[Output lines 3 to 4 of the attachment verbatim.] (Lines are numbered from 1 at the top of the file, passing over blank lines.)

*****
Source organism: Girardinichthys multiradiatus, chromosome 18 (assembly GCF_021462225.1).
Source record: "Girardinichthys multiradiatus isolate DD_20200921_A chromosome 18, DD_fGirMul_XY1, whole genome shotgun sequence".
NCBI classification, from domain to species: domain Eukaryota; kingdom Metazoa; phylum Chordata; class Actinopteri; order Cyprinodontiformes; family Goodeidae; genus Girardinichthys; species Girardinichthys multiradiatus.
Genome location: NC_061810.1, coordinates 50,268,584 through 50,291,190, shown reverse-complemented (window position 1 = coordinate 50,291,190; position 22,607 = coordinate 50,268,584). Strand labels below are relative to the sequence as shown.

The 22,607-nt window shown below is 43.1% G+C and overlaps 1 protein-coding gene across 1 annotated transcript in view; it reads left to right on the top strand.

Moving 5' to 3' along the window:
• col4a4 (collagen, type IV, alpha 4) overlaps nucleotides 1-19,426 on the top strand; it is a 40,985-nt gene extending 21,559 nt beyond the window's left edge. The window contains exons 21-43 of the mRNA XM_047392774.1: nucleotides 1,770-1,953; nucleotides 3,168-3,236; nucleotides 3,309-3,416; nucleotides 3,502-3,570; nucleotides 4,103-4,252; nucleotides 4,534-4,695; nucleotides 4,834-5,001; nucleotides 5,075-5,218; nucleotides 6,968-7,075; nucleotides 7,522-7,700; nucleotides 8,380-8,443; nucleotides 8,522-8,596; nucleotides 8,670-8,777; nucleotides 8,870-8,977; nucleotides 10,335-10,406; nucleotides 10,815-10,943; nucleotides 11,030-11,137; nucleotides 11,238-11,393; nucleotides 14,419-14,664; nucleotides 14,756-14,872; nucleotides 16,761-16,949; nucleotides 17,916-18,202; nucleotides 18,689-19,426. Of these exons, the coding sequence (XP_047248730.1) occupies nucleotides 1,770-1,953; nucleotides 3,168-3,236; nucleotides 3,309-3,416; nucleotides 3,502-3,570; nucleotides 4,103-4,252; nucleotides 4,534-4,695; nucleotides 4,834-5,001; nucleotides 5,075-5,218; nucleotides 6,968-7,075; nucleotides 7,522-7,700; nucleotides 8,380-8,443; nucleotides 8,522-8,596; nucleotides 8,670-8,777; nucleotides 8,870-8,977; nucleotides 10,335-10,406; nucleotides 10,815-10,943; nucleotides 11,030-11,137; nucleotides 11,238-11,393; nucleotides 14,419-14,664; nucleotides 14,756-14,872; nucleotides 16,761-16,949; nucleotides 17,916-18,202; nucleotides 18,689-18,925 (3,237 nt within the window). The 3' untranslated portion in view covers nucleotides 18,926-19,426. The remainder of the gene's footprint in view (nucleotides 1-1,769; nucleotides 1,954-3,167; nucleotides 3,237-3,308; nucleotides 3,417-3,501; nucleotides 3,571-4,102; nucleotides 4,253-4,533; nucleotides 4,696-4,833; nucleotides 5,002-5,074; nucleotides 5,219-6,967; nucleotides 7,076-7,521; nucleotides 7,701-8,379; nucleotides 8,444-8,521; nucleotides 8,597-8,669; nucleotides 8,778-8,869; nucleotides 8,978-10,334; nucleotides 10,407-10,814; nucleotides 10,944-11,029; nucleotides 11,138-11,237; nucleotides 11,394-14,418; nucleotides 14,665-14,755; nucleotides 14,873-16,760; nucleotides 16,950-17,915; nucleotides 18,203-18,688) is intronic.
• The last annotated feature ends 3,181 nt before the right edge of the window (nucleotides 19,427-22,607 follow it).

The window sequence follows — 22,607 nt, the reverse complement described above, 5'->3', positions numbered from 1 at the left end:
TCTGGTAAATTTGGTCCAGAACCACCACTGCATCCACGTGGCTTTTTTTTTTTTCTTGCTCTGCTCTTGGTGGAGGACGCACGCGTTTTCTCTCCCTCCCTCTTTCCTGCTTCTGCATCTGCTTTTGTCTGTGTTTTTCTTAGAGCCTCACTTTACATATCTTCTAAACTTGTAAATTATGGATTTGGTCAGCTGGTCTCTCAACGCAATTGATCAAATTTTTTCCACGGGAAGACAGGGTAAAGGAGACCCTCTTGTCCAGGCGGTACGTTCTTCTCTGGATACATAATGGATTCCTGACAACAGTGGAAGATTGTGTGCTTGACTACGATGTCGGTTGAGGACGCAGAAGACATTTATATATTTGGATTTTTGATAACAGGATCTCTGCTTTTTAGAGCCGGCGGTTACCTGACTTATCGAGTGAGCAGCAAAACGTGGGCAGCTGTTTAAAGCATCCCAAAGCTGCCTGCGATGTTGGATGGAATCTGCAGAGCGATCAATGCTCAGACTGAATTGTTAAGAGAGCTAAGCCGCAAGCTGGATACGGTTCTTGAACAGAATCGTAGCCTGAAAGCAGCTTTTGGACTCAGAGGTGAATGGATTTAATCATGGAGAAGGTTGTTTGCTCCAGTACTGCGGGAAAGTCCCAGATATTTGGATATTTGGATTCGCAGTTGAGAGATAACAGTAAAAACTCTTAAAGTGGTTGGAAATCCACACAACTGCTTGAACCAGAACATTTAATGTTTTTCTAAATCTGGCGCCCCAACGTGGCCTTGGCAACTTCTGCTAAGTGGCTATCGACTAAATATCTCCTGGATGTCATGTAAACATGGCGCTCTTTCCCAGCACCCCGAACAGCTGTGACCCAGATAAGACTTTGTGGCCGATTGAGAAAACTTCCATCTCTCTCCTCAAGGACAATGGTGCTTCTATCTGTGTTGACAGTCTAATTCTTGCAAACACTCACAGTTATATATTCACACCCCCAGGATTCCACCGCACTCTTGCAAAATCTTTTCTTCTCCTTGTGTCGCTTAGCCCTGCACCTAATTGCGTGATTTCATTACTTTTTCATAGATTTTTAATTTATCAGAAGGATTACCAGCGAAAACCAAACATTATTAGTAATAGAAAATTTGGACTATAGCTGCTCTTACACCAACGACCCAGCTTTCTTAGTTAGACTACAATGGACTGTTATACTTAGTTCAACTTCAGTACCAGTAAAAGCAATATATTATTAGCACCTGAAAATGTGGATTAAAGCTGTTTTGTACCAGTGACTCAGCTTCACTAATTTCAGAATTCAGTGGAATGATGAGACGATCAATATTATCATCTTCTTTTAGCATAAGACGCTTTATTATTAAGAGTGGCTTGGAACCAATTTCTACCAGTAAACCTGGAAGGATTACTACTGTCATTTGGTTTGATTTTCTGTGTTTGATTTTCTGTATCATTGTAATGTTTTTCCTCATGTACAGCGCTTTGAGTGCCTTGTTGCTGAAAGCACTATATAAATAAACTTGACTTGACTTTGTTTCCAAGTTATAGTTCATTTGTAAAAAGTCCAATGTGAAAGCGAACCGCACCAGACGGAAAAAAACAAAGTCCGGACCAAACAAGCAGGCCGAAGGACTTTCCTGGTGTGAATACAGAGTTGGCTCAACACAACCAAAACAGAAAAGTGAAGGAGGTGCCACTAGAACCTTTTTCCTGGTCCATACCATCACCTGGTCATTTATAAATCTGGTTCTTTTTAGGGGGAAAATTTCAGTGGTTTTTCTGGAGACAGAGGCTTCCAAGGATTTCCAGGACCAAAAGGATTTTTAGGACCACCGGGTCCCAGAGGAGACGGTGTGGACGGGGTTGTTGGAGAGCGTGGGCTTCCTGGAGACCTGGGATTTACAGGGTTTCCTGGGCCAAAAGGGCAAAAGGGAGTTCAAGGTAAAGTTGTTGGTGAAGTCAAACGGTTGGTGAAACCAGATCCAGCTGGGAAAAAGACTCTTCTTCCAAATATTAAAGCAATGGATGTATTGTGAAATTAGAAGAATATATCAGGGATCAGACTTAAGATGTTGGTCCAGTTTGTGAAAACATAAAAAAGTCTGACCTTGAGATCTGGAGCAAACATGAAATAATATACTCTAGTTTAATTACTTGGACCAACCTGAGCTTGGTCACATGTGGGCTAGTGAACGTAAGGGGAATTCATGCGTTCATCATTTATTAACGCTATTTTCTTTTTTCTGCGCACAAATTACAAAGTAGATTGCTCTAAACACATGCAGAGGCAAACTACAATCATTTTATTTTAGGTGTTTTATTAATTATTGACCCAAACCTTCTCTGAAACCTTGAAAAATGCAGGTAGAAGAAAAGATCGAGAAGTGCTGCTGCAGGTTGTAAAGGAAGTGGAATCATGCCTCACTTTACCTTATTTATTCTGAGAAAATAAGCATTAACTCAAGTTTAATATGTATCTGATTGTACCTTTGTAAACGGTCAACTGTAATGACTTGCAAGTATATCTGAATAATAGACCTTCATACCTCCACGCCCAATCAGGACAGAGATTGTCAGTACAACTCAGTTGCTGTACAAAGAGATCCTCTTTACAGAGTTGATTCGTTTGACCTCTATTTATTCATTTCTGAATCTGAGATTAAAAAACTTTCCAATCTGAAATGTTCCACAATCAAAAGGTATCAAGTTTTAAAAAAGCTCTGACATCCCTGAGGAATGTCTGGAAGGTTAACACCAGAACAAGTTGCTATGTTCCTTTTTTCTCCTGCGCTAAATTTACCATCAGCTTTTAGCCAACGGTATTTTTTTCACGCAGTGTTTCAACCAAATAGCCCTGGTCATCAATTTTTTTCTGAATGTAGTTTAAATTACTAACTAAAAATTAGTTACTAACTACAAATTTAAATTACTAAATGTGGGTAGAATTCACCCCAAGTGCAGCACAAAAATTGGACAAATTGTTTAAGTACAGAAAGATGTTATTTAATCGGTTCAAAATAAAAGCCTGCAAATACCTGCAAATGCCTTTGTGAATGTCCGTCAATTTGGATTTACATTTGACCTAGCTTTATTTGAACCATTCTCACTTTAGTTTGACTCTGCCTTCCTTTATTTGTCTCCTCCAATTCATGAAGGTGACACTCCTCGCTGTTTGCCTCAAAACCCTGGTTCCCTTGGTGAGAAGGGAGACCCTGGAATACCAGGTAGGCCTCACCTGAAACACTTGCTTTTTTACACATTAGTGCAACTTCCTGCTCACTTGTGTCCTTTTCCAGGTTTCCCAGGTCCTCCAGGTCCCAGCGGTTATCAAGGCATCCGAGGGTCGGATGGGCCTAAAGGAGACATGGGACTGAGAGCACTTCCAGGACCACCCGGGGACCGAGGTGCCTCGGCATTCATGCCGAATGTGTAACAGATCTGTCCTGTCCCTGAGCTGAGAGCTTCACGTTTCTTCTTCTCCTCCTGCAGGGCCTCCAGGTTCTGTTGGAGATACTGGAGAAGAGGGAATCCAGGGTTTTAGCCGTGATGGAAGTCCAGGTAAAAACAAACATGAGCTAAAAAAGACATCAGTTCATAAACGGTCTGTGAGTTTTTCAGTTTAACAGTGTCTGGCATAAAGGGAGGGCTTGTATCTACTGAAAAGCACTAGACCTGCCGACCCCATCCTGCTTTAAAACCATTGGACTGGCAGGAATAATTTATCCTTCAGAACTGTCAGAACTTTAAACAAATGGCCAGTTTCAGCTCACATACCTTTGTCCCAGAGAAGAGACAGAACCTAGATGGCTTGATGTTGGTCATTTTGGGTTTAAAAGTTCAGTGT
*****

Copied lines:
NCBI classification, from domain to species: domain Eukaryota; kingdom Metazoa; phylum Chordata; class Actinopteri; order Cyprinodontiformes; family Goodeidae; genus Girardinichthys; species Girardinichthys multiradiatus.
Genome location: NC_061810.1, coordinates 50,268,584 through 50,291,190, shown reverse-complemented (window position 1 = coordinate 50,291,190; position 22,607 = coordinate 50,268,584). Strand labels below are relative to the sequence as shown.